Turning now to FIGS. 1 and 4, the connection as shown at 73 functions to interconnect the step controls or sealers 72 and 76 as previously described. The sealer 76 is operated simultaneously with the scaler45, as by mounting on a common shaft, turnable by the manual'control 38. Accordingly, an adjustment in the step controller sealer 45 to change the pulse interval simultaneously changes the pulse amplitude by virtue of a change in the resistance of the step control circuit for the pulse amp1itude regulator. The purpose of this cross over eonneetion is to provide resistance to substantial increase in the selected pulse amplitude in response to a selected change in the pulse interval. In other words, inthe absence of such cross over interconnection 73 with its associated sealer 76, the pulse amplitude would change to an undesirable extent in response to a selected change in the pulse interval, so that this problem is solved by means of the described cross over control. .The sealer device 76 is similar to those previously described in that it includes a series of resistors through which are tapped at intermediate points for selective connection to the rotary terminal 75, placing a desired number of the resistors in series in the circuit.

Fin-ally, reference to FIG. 1 shows a meter 96 connected at 97 and 98 to both the step control 37 comprised of the devices 45"and 76, and also to the step control device 72. The purpose for such dual connection is to cause the meter to sense the changes in both of these controls. A desirable connection serving this purpose is shown in FIG. 4 with the meter 96 connected with the sealer 45 as by means of a series circuit including the lead 99, rotary terminals 100 and 101, sealer or voltage divider 102, lead 103, rotary terminals 104 and 105 of the sealer or voltage divider 106, and voltage supply lead 107. In this regard, the sealer 102 is made responsive to adjustment in the sealer 45 by mounting on a common shaft, whereas the sealer 106 is made responsive to adjustment of the sealer 72. Accordingly, adjustment of either of the sealers 45 and 72 will effect adjustment of one or the other of scalers102 and 103 thereby to effect the reading of the meter 96, to show that the pulse interval and pulse amplitude controls are working.

Referring back to the multivibrator 33 in FIG. 4, a variable capacitor is shown at 110 in the plate circuit of the tube to control the width of the pulses 21 seen in FIG. 2. Typically, the capacitor is adjusted to produce an approximately 65 microsecond pulse width for all values of pulse amplitude and interval set by adjustment of sealers 37 and 72.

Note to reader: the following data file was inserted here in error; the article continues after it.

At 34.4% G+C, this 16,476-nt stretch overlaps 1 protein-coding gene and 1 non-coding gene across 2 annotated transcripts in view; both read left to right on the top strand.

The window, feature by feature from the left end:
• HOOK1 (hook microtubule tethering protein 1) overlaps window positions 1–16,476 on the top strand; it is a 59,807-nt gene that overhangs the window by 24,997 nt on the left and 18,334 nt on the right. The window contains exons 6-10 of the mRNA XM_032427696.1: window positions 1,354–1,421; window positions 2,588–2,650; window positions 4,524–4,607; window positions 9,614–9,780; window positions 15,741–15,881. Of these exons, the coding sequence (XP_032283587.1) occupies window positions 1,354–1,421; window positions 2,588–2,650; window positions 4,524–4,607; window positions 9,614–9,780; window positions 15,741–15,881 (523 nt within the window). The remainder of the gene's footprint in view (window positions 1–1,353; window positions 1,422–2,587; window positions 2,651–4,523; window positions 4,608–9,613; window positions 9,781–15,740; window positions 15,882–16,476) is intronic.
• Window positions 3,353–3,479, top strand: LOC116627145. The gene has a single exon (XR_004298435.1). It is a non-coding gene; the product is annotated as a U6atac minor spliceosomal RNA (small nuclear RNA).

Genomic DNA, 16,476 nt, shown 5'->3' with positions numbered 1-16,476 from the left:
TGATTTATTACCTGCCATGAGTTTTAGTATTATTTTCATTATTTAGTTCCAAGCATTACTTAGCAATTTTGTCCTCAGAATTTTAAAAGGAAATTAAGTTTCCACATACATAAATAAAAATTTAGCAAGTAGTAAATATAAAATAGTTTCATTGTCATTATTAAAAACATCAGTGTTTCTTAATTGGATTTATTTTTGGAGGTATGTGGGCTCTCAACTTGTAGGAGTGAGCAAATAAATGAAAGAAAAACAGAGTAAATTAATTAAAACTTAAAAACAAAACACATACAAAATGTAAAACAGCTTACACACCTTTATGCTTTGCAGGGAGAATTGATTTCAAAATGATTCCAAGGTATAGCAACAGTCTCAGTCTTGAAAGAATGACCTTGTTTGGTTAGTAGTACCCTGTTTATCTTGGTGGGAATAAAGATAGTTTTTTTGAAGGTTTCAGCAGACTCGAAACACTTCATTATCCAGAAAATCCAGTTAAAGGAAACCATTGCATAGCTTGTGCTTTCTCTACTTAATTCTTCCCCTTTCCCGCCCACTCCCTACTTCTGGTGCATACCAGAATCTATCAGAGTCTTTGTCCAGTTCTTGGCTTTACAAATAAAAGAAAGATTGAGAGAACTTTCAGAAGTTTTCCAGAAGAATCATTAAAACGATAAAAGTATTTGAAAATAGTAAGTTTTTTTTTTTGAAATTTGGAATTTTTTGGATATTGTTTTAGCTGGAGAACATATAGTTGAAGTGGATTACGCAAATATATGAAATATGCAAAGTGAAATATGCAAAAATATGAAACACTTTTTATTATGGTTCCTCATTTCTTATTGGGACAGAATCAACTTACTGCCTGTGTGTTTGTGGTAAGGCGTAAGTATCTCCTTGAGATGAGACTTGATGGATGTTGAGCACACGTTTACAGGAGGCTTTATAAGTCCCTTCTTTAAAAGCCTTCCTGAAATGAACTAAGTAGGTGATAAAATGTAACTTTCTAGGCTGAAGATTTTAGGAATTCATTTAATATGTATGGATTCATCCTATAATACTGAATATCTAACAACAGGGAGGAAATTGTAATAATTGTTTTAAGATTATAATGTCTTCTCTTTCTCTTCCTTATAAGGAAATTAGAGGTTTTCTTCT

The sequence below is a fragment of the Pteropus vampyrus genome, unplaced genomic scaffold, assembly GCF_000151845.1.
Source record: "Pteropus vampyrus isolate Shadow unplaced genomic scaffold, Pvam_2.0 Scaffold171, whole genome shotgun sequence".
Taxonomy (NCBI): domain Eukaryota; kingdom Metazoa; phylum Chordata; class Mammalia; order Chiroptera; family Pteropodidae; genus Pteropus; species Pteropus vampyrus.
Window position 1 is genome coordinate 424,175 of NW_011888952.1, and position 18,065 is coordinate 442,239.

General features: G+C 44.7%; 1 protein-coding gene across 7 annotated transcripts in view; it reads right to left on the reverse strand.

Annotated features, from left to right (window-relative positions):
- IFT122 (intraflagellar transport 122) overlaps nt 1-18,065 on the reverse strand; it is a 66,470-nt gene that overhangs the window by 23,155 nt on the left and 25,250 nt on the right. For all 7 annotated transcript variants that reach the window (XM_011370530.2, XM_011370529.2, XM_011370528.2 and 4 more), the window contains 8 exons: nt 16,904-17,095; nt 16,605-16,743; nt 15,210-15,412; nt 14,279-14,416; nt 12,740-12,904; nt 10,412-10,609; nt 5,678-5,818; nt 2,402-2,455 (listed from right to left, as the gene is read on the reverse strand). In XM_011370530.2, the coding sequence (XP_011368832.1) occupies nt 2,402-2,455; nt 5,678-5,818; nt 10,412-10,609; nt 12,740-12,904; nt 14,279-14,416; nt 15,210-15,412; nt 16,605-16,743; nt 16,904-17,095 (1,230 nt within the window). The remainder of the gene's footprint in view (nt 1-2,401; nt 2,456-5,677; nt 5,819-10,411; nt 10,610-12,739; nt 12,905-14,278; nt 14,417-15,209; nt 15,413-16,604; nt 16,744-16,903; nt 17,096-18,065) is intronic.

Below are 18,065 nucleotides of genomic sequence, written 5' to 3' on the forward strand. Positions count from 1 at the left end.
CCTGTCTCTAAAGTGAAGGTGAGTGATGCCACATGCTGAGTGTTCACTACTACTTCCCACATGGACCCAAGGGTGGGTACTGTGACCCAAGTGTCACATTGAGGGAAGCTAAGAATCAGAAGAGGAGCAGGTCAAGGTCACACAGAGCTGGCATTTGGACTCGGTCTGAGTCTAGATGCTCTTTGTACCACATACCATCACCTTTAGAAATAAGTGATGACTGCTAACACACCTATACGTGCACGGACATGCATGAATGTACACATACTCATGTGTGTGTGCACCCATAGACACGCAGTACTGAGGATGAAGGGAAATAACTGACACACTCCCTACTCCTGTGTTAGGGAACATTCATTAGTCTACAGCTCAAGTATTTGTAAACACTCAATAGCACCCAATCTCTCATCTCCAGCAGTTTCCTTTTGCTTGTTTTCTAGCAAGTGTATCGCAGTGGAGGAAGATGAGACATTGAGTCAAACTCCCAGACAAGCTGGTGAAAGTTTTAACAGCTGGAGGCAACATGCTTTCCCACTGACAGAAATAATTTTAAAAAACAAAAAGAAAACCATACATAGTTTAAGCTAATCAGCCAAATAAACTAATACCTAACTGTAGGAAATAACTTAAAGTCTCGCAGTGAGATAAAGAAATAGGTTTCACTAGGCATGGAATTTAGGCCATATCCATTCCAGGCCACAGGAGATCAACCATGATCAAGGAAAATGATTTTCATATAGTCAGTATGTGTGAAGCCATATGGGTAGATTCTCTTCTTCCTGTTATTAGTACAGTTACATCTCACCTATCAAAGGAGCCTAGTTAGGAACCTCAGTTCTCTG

We claim:

1. In eleetrotherapeutic apparatus, a power radiating head including a primary eoil, a power radiating secondary e-oil having multiple turns connected in a spiral, and a condenser electrically connected across the secondary coil, and input circuit means connected to transmit power pulses to said primary coil, said input circuit means including oscillator, amplifier and control means for creating and transmitting to the head a sequence of high frequency pulses and for controlling the selected amplitude of said pulses and the intervals therebetween, said oscillator means providing a high frequency signal, said amplifier means including first amplifier means and power amplifier means connected in series sequence with said oscillator means, said control means including pulse interval control means connected with said first amplifier means to intermittentlyinterrupt transmission of said signal to said power amplifier means, said control means also including pulse amplitude control means connected with said power amplifier means to provide amplitude selection of power pulses transmitted to said head, said input circuit means including a coil having an adjustable tap connected in series between the power amplifier means and one end terminal of the primary coil and adjusted to eifect maximum energy transfer to the head for radiation by the secondary coil accompanied by a null voltage remaining localized substantially half way along the spiral length of the secondary coil and for different selected pulse intervals and amplitudes.